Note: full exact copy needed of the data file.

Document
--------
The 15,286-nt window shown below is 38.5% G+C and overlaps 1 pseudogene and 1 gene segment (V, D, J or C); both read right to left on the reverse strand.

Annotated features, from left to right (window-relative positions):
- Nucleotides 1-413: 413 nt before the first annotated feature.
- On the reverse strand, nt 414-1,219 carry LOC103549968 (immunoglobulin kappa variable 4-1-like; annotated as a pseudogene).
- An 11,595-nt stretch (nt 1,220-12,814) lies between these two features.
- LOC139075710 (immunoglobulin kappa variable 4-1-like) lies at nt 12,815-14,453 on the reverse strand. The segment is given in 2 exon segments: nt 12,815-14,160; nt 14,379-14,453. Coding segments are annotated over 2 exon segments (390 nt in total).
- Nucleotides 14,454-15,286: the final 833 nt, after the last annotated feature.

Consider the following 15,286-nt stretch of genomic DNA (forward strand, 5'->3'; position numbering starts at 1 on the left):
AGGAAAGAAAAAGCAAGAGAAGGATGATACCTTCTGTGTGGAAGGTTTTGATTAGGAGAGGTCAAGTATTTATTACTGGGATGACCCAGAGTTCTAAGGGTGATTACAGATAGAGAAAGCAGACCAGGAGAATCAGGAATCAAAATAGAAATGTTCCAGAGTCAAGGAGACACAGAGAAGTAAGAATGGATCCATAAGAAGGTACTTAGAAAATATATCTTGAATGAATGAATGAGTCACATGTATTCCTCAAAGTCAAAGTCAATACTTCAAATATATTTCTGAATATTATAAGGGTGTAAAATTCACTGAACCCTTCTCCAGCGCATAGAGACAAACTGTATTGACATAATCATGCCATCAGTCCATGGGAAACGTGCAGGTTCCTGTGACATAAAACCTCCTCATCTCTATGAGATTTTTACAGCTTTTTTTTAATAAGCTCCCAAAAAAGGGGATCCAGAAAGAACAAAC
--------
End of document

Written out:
The 15,286-nt window shown below is 38.5% G+C and overlaps 1 pseudogene and 1 gene segment (V, D, J or C); both read right to left on the reverse strand.

Annotated features, from left to right (window-relative positions):
- Nucleotides 1-413: 413 nt before the first annotated feature.
- On the reverse strand, nt 414-1,219 carry LOC103549968 (immunoglobulin kappa variable 4-1-like; annotated as a pseudogene).
- An 11,595-nt stretch (nt 1,220-12,814) lies between these two features.
- LOC139075710 (immunoglobulin kappa variable 4-1-like) lies at nt 12,815-14,453 on the reverse strand. The segment is given in 2 exon segments: nt 12,815-14,160; nt 14,379-14,453. Coding segments are annotated over 2 exon segments (390 nt in total).
- Nucleotides 14,454-15,286: the final 833 nt, after the last annotated feature.

Consider the following 15,286-nt stretch of genomic DNA (forward strand, 5'->3'; position numbering starts at 1 on the left):
AGGAAAGAAAAAGCAAGAGAAGGATGATACCTTCTGTGTGGAAGGTTTTGATTAGGAGAGGTCAAGTATTTATTACTGGGATGACCCAGAGTTCTAAGGGTGATTACAGATAGAGAAAGCAGACCAGGAGAATCAGGAATCAAAATAGAAATGTTCCAGAGTCAAGGAGACACAGAGAAGTAAGAATGGATCCATAAGAAGGTACTTAGAAAATATATCTTGAATGAATGAATGAGTCACATGTATTCCTCAAAGTCAAAGTCAATACTTCAAATATATTTCTGAATATTATAAGGGTGTAAAATTCACTGAACCCTTCTCCAGCGCATAGAGACAAACTGTATTGACATAATCATGCCATCAGTCCATGGGAAACGTGCAGGTTCCTGTGACATAAAACCTCCTCATCTCTATGAGATTTTTACAGCTTTTTTTTAATAAGCTCCCAAAAAAGGGGATCCAGAAAGAACAAAC